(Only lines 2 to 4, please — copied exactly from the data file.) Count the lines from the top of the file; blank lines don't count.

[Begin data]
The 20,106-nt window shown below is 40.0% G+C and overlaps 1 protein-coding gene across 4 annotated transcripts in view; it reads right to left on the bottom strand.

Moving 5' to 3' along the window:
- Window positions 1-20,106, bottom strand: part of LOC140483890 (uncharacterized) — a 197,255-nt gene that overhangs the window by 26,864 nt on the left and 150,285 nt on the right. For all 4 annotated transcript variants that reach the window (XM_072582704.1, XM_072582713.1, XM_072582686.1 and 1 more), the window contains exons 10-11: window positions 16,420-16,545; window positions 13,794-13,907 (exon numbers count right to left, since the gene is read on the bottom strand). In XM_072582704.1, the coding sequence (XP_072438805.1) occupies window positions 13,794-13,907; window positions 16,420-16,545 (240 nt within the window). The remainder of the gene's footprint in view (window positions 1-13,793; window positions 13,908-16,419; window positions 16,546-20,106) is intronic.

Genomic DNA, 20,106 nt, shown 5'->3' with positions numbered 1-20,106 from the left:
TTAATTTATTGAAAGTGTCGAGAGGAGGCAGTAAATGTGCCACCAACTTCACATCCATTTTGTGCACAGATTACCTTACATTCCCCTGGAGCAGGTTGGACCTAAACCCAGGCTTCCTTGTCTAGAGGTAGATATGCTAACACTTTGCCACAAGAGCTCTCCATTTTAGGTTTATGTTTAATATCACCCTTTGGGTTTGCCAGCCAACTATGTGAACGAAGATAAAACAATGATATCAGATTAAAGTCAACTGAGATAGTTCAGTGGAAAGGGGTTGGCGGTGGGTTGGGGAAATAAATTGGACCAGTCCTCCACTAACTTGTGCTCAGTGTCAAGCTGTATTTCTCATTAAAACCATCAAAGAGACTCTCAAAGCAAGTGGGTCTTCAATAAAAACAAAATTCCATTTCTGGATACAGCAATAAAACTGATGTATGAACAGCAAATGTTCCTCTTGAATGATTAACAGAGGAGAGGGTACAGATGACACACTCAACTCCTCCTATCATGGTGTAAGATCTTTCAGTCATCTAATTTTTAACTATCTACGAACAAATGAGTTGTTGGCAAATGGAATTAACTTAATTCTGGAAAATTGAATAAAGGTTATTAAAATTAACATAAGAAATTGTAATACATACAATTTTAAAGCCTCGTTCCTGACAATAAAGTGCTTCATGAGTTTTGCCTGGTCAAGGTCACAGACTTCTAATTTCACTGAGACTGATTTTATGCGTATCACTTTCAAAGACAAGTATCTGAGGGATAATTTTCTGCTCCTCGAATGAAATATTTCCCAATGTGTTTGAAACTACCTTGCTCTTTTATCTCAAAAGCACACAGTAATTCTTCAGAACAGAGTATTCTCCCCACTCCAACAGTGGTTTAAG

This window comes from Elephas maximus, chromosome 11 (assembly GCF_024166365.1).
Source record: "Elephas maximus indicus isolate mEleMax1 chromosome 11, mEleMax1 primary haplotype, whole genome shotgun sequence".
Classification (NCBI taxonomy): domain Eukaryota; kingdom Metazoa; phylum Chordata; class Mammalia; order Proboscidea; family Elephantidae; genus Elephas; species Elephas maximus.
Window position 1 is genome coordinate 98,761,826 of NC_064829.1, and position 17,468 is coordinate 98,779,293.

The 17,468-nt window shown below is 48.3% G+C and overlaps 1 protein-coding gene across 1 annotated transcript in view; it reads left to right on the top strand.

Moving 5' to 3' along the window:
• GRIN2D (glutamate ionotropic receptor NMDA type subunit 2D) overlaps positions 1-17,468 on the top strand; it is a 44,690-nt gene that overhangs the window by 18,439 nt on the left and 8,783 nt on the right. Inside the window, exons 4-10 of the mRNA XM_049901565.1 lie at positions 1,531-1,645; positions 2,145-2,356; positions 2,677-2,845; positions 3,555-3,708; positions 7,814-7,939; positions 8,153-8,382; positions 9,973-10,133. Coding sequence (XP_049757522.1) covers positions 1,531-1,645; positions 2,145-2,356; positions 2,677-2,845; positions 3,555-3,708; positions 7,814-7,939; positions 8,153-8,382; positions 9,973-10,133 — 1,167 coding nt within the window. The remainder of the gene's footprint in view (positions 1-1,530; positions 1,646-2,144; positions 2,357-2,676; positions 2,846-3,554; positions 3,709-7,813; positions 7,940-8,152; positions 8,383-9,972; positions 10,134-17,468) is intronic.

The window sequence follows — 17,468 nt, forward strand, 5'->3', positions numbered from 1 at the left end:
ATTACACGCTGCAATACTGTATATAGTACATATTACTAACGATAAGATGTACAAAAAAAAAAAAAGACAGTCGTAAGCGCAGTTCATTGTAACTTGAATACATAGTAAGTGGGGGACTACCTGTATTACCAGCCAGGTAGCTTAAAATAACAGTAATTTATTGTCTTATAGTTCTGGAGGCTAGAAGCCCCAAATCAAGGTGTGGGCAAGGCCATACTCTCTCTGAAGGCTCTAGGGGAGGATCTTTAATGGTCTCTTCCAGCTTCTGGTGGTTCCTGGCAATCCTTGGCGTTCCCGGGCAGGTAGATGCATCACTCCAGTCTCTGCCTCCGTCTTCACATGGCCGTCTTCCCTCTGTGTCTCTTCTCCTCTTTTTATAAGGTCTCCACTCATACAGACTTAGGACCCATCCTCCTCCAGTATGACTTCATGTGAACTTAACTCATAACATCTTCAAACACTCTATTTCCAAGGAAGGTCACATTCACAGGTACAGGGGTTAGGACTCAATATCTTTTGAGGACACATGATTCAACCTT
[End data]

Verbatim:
Moving 5' to 3' along the window:
- Window positions 1-20,106, bottom strand: part of LOC140483890 (uncharacterized) — a 197,255-nt gene that overhangs the window by 26,864 nt on the left and 150,285 nt on the right. For all 4 annotated transcript variants that reach the window (XM_072582704.1, XM_072582713.1, XM_072582686.1 and 1 more), the window contains exons 10-11: window positions 16,420-16,545; window positions 13,794-13,907 (exon numbers count right to left, since the gene is read on the bottom strand). In XM_072582704.1, the coding sequence (XP_072438805.1) occupies window positions 13,794-13,907; window positions 16,420-16,545 (240 nt within the window). The remainder of the gene's footprint in view (window positions 1-13,793; window positions 13,908-16,419; window positions 16,546-20,106) is intronic.

Genomic DNA, 20,106 nt, shown 5'->3' with positions numbered 1-20,106 from the left: